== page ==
If you’re a fan of The Wine Show and found yourself thinking “that Joe Fattorini seems like a nice guy”, then I’m here to tell you that he really is! We met Joe at a tasting last year, had a chat about the show and hung out for a while. Friendly, chatty, knowledgeable and generous with his time – yep… definitely a nice guy.
Of course, that was his error as I set about stalking him on twitter and bouncing a few ideas off him which somehow ended up with him making the offer for me to email him a few questions to answer. I can only assume he saw this as a cheaper alternative to taking out a restraining order. Anyway, such was the quality of his answers I’ve decided to spin them out over the course of five newsletters.
In our last four newsletters we asked for his pointers about hunting down the best value in 2018, we tackled the contentious issue of natural wine, how you can get the very best out of your wine and Joe’s biggest gripe with wine merchants. In this edition we talk about avoiding coded wine speak…
Here at BinTwo we try really hard to avoid using wine-bore jargon in the way we describe our wines. But we’re not immune to the odd “pencil shavings” slipping into our notes and sometimes I fear I may describe things too plainly. I know we could do better. Any top tips on striking the right balance between describing wines credibly but in a user-friendly way?
You SHOULD use pencil shavings in your tasting notes. Especially if it actually smells of pencil shavings. I had a Crozes Hermitage at a restaurant (Blandford Comptoir- owned by super-sommelier Xavier Rousset MS) last week that absolutely reeked of black olives. You need to highlight these things. But… when you ask people what they like about a wine they pretty much never say “well, I like a wine that smells of pencil shavings and black olive”. They say things like “I like a big wine” or “a smooth wine” or “zesty wines”.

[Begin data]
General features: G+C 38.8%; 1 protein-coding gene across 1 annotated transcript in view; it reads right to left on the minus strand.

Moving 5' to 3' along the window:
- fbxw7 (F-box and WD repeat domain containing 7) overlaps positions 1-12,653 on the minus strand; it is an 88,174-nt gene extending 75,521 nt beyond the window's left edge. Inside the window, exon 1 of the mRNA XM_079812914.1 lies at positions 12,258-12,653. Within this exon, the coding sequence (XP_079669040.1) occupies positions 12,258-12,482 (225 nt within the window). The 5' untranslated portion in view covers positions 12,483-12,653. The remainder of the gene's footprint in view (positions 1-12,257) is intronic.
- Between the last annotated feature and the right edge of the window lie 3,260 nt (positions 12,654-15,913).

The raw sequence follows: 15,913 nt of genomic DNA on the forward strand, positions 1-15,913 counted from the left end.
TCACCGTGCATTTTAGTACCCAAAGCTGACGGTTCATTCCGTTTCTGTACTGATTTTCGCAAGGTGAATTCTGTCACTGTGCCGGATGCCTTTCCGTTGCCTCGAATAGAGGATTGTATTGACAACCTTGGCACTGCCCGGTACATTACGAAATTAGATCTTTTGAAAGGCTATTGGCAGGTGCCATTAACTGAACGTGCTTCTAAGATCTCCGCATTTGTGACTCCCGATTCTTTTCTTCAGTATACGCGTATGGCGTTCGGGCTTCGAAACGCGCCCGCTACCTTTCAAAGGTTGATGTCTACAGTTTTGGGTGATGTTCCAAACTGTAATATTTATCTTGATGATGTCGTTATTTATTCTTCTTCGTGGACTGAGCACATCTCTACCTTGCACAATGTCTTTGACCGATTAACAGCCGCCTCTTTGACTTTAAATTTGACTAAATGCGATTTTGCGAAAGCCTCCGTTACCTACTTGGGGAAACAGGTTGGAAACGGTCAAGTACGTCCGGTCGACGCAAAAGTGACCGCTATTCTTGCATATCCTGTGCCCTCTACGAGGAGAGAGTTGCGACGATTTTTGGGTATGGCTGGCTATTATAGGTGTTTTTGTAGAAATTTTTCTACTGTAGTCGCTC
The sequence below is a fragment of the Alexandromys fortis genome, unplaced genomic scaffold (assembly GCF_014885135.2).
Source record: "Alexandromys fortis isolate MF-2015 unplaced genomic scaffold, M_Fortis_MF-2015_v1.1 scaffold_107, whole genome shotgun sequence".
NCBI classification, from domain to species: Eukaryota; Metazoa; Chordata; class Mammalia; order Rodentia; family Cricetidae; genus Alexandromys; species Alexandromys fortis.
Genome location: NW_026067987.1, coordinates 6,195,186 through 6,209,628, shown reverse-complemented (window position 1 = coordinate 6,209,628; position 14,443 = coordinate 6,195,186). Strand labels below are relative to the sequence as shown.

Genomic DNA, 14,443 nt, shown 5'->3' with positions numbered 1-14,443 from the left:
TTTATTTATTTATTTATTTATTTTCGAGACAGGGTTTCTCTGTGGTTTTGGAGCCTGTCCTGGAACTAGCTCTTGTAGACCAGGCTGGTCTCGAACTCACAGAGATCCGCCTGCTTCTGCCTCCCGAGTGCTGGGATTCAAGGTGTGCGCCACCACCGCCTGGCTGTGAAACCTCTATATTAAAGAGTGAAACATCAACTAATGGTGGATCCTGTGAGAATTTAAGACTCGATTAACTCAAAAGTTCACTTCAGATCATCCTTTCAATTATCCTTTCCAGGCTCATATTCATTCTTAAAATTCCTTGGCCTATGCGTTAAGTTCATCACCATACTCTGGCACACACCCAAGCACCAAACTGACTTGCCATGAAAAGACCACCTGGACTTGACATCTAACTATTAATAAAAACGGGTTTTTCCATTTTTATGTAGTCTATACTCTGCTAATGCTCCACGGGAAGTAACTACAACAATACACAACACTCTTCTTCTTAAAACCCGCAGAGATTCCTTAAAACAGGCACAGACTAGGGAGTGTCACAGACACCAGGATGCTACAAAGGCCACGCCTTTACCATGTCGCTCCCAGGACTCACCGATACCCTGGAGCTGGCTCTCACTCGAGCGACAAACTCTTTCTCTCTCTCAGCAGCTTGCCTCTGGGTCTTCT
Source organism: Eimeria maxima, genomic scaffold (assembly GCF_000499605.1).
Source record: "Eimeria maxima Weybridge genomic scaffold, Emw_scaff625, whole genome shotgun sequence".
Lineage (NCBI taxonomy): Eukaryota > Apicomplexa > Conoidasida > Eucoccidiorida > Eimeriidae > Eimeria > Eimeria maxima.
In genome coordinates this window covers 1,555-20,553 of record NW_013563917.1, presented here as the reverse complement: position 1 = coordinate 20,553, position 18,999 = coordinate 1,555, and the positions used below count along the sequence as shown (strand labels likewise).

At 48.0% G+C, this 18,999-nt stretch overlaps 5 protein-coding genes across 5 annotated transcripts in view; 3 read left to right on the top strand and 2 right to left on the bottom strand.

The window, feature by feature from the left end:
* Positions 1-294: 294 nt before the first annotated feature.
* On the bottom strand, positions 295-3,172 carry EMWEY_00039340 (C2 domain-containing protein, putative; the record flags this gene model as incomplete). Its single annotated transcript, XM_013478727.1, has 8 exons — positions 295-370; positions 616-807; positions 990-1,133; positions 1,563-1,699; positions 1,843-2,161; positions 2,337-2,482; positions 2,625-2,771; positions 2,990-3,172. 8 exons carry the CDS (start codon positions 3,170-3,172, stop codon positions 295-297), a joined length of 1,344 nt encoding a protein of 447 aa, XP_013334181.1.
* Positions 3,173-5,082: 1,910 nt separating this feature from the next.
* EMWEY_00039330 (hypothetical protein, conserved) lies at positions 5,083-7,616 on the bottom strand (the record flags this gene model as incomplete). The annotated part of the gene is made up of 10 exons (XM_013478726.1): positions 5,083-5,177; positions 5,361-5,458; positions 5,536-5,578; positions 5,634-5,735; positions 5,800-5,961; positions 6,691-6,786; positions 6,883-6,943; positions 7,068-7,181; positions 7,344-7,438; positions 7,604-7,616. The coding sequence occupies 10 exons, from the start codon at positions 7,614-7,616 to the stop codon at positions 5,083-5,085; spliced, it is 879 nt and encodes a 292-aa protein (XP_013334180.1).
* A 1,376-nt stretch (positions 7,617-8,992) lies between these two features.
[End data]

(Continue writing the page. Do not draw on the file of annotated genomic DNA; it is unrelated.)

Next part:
Texture matters much more than aroma for most people when they’re thinking of preference. I like to see how I can expand my lexicon of textures. “Velveteen” “sandpaper tannins” “lissom”. Also it’s much more reliable. People are consistent in describing textures. But our ability to consistently name smells is much less reliable. It doesn’t mean we’re bad tasters.
There’s a fabulous new study by Asifa Majid at Raboud University in the Netherlands and Nicole Kruspe at Lund University in Sweden. They did work with a hunter gatherer trip called the Jahai in Malaysia. The found the Jahai could consistently name aromas accurately. But an agrarian group called the Semelai with a similar language nearby struggled. Much like people in the West. It seems like we lost the ability to make close assessments of smell when we started farming.
That’s the last of our “Better Ask Joe” series and I’m hugely grateful to him for taking the time out of his busy schedule to share his thoughts. I can’t help but feel that his excellent answers were deserving of far better questions. The lessons I’m taking away are: